The dinosaur track activity and its selection as an important activity in an earth science course is an example of the application of pedagogical content knowledge (PCK). It is a powerful and useful form of representation of key ideas about fossils, and over time it has been recognized as one way to make some aspects of paleontology understandable to students.
The Footprints Puzzle has become for me an important tool in not only the teaching of geology and earth science, but as a vehicle for teaching science pedagogy. In geology and earth science, I’ve used the Footprints Puzzle as an activity to help students explore fossils, and geological time. Supplemented with field work to hunt for and collect fossils, students can use the Footprints Puzzle is use their imaginations to create stories about animals as they lived and roamed the earth, and in this case, during the the Mesozoic Era.
I would agree with Alt and Dodick that the original intent of the activity has been distorted by its use as a simple exercise in which students make observations and inferences about tracks on a piece of paper, with no context, or reference to real fossils, dinosaurs, and the earth’s past. In some cases, the students are told these are tracks in the snow, perhaps by birds; in other cases, students simply make lists of observations. Don’t get me wrong, there is nothing wrong with doing activities in science that focus on observations. Many of us have used the CHEM Study activity in which students observe a burning candle and are challenged to make as many observations as they can. Providing an authentic context (for the Footprint Puzzle) is tantamount to making use of research in the learning and cognitive sciences. Much of the rationale for this approach can be traced back to John Dewey, and then forward to Lev Vygotsky, Jean Piaget, and Jerome Bruner.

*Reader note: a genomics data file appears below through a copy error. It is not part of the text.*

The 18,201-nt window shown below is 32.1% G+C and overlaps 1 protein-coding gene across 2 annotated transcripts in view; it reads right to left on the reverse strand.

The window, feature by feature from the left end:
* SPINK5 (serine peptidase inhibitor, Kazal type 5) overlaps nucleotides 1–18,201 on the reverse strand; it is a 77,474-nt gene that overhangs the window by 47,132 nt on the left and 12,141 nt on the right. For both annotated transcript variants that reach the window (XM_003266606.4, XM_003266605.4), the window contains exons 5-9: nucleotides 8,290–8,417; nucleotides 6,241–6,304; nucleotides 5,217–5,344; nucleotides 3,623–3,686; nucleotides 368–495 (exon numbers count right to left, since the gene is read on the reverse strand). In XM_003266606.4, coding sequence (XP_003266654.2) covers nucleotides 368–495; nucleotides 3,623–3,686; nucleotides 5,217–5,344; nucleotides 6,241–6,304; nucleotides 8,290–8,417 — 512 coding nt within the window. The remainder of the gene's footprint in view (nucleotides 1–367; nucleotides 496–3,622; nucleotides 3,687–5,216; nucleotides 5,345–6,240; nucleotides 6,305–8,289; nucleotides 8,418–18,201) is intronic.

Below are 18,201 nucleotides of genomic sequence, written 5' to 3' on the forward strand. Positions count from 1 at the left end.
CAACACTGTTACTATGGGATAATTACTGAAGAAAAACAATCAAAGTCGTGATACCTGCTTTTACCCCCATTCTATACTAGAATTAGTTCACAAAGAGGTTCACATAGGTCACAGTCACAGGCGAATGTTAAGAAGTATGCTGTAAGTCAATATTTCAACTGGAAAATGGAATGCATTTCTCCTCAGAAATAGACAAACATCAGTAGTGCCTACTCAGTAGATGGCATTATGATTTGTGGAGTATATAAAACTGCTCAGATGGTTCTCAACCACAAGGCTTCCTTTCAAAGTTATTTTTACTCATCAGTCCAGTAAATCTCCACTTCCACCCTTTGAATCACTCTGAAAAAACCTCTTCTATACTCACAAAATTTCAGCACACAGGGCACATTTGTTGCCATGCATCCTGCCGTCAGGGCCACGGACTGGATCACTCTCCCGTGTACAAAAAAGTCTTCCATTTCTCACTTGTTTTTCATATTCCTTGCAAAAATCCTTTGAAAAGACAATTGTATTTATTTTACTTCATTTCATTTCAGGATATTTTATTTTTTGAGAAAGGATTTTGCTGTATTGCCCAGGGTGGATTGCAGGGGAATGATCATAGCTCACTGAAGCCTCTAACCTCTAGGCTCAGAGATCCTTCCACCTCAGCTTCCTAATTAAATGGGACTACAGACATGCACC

In the next post I will explore how the Footprints Puzzle became an important tool for teaching teachers important teaching and learning strategies.
NASA scientists, of Project LCROSS, have reported that there is water in one of the moon’s craters, and that there is more water in this crater than there is in the Sahara Desert. The water, in the form of ice crystals, makes up about 5 – 8% of the crater’s mixture. According to NASA, 8 wheelbarrows of soil could yield 10 to 13 gallons of water.
This was an unexpected result, as many have thought that the moon was barren of water. Although there are no plans to go back to the moon, this discovery certainly certainly throws new light on NASA’s previous plan to go back to the moon, and use it as a staging ground for missions to Mars. According to NASA, the water on moon could be used be broken apart into Hydrogen and Oxygen and used as rocket fuel.
In an article in the New York Times, the moon exploration was set in motion as follows:
Lcross and the lunar orbiter are part of NASA’s Constellation program, started five years ago by the Bush administration to send astronauts back to the Moon. Arguing that it is too expensive and that the United States has already been there, President Obama has pushed for its cancellation. A compromise on the space agency’s future, passed by Congress and signed into law by Mr. Obama last week, sets aside Moon ambitions for now, at least for the return of human explorers.